The statement utterly avoids the question and instead focuses on its services, and from that it’s hard to imagine we’ll ever get a new, feature-rich Windows handset that shows off the best of the platform.
It’s an expensive endeavour to create a new phone, and without at least a modicum of confidence that such a handset would either make a profit or further the presence of the OS, it’s hard to imagine a business pushing forward.
A Little Throwback About Windows Phone
Microsoft used be to the leader in the smartphone game – at least when it came to the software that adorned devices.
Windows Mobile used to be the epitome of ‘powerful but hard to use’, the way most people thought of smartphones, something entirely for business and not the average user.
There’s a reason Steve Jobs asked the question: “Who wants a stylus?” when launching the first iPhone – the stylus was the embodiment of how you interacted with the Windows Mobile devices, and it wasn’t intuitive enough.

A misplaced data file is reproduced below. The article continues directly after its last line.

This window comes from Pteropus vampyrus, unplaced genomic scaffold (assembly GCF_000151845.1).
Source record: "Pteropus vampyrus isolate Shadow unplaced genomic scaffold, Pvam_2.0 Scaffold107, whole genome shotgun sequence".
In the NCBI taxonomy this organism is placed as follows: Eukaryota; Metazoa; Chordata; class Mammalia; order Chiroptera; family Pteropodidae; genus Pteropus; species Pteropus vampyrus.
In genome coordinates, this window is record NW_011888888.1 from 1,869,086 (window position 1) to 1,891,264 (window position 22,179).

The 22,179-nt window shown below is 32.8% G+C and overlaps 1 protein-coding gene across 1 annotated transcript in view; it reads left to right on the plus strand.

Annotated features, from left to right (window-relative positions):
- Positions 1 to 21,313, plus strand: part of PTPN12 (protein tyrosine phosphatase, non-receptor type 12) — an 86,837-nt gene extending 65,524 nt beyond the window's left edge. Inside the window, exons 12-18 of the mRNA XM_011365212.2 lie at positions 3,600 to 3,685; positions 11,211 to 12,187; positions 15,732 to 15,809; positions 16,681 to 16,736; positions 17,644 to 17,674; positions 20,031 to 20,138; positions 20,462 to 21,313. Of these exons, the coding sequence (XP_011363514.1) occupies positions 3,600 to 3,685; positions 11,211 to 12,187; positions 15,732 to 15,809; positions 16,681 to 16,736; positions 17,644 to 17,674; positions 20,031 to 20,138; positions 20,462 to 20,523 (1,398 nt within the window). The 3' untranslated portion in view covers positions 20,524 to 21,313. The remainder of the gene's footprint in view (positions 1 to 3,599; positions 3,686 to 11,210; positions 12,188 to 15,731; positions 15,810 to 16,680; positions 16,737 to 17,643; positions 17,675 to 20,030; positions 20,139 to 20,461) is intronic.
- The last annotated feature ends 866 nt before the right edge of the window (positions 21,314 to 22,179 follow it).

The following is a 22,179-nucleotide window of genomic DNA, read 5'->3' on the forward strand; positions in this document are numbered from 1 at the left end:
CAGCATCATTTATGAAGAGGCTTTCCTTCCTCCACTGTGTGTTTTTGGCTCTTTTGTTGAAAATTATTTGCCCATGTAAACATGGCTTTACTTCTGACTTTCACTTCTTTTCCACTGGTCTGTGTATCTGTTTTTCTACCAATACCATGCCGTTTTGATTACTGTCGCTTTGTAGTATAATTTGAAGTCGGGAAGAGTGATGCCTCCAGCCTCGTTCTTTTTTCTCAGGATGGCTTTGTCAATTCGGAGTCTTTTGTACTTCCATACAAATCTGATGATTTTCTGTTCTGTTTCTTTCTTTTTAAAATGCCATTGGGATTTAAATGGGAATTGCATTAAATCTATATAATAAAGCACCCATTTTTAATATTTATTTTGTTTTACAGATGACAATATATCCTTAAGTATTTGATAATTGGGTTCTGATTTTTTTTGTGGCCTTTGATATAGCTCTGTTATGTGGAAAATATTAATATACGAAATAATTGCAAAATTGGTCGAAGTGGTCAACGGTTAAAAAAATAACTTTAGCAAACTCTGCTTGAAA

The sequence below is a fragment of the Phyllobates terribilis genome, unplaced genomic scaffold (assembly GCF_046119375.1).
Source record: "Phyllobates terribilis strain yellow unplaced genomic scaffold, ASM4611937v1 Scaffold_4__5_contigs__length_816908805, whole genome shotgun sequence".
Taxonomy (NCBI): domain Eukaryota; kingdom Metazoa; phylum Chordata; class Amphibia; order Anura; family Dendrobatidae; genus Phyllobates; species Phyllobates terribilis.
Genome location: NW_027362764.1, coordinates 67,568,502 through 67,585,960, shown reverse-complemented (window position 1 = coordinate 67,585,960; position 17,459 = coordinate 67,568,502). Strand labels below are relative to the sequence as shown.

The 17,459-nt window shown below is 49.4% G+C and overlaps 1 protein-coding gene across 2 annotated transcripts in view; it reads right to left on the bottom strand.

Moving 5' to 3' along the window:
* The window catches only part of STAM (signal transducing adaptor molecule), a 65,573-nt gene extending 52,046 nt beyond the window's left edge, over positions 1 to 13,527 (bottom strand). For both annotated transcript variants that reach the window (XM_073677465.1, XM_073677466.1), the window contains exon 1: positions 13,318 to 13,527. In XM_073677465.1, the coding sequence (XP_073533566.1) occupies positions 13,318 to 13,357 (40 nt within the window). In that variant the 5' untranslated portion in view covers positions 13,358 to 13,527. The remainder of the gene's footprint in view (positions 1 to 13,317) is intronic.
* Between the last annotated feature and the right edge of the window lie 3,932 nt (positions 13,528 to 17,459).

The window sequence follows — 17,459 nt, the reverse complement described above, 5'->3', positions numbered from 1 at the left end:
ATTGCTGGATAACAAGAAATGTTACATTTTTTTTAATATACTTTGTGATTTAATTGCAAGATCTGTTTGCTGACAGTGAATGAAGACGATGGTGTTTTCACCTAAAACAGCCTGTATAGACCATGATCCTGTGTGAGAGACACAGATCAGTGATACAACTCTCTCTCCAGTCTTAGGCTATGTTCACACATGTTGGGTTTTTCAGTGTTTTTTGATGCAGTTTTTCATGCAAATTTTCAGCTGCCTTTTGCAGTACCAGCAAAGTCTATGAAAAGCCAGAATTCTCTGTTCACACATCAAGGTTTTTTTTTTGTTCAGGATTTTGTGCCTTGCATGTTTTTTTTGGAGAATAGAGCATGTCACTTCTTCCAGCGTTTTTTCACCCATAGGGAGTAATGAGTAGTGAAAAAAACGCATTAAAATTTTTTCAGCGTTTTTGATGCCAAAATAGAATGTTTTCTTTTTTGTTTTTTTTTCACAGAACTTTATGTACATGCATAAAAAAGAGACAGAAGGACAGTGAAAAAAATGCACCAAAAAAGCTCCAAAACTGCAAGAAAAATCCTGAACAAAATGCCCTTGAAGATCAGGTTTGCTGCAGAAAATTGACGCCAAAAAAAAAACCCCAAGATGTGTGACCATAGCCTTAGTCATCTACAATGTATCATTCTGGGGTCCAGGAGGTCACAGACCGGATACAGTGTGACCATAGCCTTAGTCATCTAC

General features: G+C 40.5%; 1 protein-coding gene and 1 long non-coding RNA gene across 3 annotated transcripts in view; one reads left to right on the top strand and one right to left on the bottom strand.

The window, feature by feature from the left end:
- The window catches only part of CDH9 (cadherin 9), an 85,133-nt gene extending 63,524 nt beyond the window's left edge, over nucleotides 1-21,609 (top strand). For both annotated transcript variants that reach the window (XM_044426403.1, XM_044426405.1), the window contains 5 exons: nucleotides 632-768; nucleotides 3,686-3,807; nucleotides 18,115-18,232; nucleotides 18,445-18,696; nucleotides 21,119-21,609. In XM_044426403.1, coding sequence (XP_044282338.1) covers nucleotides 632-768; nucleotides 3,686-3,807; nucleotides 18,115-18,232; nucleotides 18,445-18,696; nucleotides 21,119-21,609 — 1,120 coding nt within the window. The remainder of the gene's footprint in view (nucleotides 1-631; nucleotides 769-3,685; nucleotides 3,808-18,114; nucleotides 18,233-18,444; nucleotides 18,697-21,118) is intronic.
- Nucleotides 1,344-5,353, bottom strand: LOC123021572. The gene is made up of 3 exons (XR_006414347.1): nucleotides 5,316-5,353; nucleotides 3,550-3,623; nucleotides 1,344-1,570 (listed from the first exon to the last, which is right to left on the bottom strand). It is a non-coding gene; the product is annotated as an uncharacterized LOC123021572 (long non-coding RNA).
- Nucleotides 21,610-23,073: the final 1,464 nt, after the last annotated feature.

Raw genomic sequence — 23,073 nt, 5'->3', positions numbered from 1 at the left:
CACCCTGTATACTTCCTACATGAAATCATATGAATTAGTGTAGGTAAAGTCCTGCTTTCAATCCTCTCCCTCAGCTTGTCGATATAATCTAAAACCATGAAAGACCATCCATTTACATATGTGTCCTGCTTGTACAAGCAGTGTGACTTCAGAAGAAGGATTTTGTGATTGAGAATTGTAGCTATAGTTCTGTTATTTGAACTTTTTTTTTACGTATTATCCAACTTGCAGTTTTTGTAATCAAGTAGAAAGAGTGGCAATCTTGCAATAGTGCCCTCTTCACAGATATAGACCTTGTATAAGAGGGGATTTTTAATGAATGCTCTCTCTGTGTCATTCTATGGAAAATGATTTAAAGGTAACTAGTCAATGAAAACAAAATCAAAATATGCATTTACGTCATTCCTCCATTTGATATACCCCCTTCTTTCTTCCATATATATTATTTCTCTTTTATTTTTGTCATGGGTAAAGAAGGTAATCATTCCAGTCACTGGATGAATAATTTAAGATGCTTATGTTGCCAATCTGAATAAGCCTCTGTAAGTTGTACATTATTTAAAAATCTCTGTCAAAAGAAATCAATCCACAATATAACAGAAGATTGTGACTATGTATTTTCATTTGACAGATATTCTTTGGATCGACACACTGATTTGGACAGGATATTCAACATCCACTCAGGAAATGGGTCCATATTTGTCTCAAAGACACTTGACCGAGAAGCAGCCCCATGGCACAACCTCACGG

HTC used to be the leader in Windows Mobile development – it was the first to bring the platform to a device with a capacitive screen, and that was rumored to have been despite Microsoft saying it wasn’t possible to do such a thing.
However, in 2010 HTC was so capable of making excellent smartphones that it was the lead manufacturer for the big reboot: Windows Phone (or, more specifically, Windows Phone 7).
This was Microsoft’s big reboot, an acknowledgment that maybe the iPhone and improving Android phones were going to be the future.
It even got Apple’s most famous fan, Stephen Fry, onto the stage to extol the virtues of this new consumer-friendly OS, and proclaim it to be a really exciting new platform.
Networks got on board instantly, putting their weight behind a new horse in the mobile OS wars.
I remember watching a member of UK network O2’s team being angrily confronted by a Microsoft exec after it was uncovered they’d set up a separate launch event alongside Microsoft’s to nab some coverage for its exclusive handset – that’s how important Windows Phone 7 was seen as.
TechRadar was taken to Microsoft HQ in Redmond, Washington to see behind the scenes of this new OS, and the level of dedication to making sure Windows Phone 7 worked was incredible. One exec told us that Windows Phone 7 was “the most tested OS the company had ever put out”.